By Saabira Chaudhuri

Updated May 18, 2016 7:43 a.m. ET

LONDON— Burberry Group PLC announced a cost-cutting program and share buyback on Wednesday as it reported an 8% fall in full-year profit and warned that results would remain under pressure, sending its shares sharply lower.

The British fashion house said it would work to save at least £100 million ($144.7 million) a year by fiscal 2019, and announced a share buyback of up to £150 million starting in fiscal 2017, its first in many years.

The moves have been eagerly awaited by investors, who have been disappointed by Burberry’s performance in recent months.

The company has battled a growth slump in markets like Hong Kong and the U.S., piling pressure on Chief Executive Christopher Bailey—who has been juggling his duties while continuing as Burberry’s creative head—to find new revenue drivers and cut costs.

Mr. Bailey has so far made small cost cuts but Wednesday’s plan goes significantly beyond anything announced previously.

Shares were down 6.2% in early afternoon trading in London as the share buyback was below what several analysts were forecasting and Burberry reiterated its view that fiscal 2017 profit would come in toward the low end of analysts’ expectations, adding that profit would be weighted toward the second half. Expectations have moved down to £375 million from £405 million since April, when the company said full-year profit would be toward the low end of the range.

Chief Financial Officer Carol Fairweather, on a call with analysts, said the company would focus on revenue growth and investors shouldn’t expect significant margin expansion.

“While we expect the challenging environment for the luxury sector to continue in the near term, we are firmly committed to making the changes needed to drive Burberry’s future outperformance,” Mr. Bailey said on Wednesday.

Burberry reported a net profit of £309.5 million for the year ended March 31, down from £336.3 million a year earlier. Adjusted pretax profit, which strips out one-time items, fell to £420.6 million from £455.8 million a year earlier.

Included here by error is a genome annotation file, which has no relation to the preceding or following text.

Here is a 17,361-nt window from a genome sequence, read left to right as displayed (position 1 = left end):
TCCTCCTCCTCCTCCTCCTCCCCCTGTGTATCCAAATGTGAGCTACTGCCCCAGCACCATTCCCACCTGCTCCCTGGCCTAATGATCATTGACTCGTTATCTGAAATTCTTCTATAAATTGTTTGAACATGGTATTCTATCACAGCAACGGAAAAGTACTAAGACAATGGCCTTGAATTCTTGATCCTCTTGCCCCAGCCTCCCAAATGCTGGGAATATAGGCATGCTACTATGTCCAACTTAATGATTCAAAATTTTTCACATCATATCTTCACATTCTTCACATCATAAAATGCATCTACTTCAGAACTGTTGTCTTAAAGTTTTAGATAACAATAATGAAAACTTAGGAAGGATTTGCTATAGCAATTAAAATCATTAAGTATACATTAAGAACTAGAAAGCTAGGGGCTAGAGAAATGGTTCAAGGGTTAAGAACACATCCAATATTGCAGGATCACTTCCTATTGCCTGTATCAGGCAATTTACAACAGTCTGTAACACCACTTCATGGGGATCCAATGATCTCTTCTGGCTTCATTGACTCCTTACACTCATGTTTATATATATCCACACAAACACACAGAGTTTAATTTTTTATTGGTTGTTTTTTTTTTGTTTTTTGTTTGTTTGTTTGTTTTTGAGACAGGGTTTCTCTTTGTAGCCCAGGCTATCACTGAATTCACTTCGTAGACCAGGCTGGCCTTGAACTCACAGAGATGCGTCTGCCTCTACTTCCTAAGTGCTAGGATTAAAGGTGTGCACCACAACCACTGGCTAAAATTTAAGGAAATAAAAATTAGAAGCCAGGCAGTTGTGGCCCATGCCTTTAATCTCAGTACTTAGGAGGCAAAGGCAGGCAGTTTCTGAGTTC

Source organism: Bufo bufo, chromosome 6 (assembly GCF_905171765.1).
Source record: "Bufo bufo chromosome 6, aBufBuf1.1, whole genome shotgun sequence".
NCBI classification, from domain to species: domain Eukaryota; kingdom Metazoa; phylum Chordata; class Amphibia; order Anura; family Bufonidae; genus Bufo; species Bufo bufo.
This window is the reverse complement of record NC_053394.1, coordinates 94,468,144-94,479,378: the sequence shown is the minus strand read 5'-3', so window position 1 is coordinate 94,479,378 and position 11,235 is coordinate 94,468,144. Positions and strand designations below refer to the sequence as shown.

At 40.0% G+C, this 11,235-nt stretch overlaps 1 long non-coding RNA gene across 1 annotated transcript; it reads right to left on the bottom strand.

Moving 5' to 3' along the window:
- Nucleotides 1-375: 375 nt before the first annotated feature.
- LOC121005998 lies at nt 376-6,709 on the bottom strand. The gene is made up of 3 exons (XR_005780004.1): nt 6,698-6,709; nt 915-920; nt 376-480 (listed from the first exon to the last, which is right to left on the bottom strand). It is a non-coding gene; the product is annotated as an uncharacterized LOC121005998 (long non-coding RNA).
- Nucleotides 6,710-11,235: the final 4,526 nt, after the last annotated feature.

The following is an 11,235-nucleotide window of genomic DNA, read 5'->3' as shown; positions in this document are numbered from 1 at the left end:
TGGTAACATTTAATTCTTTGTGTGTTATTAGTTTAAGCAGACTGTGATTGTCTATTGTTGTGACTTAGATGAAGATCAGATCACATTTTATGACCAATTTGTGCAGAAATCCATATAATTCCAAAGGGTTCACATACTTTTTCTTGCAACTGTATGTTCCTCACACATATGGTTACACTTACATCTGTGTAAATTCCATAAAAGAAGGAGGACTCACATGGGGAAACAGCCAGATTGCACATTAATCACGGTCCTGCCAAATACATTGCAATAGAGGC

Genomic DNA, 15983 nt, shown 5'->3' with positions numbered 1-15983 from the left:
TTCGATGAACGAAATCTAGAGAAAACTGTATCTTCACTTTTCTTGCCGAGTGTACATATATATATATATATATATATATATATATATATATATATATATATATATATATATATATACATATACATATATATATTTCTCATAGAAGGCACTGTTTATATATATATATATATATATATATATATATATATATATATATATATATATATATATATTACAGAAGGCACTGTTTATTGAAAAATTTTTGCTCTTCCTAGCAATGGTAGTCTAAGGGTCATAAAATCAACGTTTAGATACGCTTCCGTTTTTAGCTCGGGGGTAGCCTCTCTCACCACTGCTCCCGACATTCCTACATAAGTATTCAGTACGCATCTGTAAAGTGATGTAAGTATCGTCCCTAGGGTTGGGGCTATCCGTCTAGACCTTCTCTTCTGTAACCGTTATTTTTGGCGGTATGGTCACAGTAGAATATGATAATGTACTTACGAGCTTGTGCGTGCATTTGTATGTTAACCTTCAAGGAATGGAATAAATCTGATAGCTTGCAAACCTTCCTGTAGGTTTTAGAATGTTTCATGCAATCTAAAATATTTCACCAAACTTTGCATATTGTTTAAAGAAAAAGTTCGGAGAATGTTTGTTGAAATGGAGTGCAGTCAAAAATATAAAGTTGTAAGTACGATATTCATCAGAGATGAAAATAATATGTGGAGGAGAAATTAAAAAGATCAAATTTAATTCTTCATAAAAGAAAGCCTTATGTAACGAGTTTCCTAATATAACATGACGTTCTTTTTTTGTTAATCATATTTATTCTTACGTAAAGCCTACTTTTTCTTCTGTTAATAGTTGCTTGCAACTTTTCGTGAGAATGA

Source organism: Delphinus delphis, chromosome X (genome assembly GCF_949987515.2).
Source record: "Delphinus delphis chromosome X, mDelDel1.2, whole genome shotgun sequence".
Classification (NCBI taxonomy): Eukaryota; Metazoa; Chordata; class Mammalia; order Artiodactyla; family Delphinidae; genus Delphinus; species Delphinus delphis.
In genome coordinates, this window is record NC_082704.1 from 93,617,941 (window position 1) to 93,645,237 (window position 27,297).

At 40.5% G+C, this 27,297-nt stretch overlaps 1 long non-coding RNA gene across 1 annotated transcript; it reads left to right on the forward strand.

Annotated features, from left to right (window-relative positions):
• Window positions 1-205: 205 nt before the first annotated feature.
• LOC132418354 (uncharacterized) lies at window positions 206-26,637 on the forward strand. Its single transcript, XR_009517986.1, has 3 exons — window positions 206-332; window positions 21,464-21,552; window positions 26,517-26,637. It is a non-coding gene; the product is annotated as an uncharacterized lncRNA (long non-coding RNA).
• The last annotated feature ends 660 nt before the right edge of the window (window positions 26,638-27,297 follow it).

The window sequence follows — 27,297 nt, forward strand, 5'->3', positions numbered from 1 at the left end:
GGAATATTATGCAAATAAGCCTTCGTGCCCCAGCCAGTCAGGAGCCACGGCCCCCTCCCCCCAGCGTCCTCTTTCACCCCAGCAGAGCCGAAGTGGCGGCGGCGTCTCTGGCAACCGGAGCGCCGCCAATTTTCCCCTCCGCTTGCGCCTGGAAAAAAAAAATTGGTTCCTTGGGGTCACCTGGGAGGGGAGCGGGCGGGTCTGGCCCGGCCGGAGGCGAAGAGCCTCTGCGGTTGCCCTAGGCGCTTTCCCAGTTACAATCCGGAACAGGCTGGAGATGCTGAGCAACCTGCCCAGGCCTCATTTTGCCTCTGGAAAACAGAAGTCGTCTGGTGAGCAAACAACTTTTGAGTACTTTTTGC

Revenue was roughly flat, or down 1% at an underlying basis, at £2.51 billion.

The fashion house, which has long struggled to grow its margins, reported an adjusted operating margin for its retail and wholesale arms of 15.4%, down from 16.3% a year earlier.

Burberry said it would save at least a £100 million a year—equivalent to about 10% of operating expenses excluding fixed rent and depreciation—by making “significant changes” to the way it works.

Exane BNP Paribas analyst Luca Solca characterized the cost-savings program as “material and ambitious,” but said he maintains his doubts over the company’s senior management organization.

Burberry said on Wednesday that it plans to reduce complexity, simplify processes and eliminate duplication—moves that will result in one-off costs of £60 million across the first two years. The company said it would save £20 million in fiscal 2017 and invest about £10 million.

Net operating expenses for the year rose 2.6% to £1.36 billion. The company was helped by a £65 million in performance-related pay since it missed targets for the year. Burberry said it would start to put aside money for new performance-related pay at about £20 million a year.

Analysts at UBS recently noted that Burberry’s operating expenses are close to 500 basis points higher than peers, with the company hiring roughly 15% more selling staff.

“Whilst there is clearly a well-talked-about cost opportunity, notably from employee expenses we believe, the bigger prize would be for Burberry to improve as a retailer,” said UBS analyst Helen Brand, adding that Burberry could improve staff productivity and average selling prices.

The company said in the current fiscal year it will relaunch its website and introduce a customer mobile app that allows mobile checkouts, among other things. Burberry will also invest harder in training staff and hire 20% more private client sales associates, whose role is to turn big spenders into regular shoppers by cultivating personal relationships and offering styling services.

On a call with reporters, Ms. Fairweather said Burberry will reduce the selection of items it sells in stores to sharpen its focus on best-sellers. “We are moving from breadth to depth and it’s about really shining the light on new products coming into the stores, tailoring the assortments for the needs of local customers and rebalancing marketing,” she said.

She added that Hong Kong and the U.S., two markets that have proved particularly difficult for Burberry lately, “remain extremely challenging.”

Write to Saabira Chaudhuri at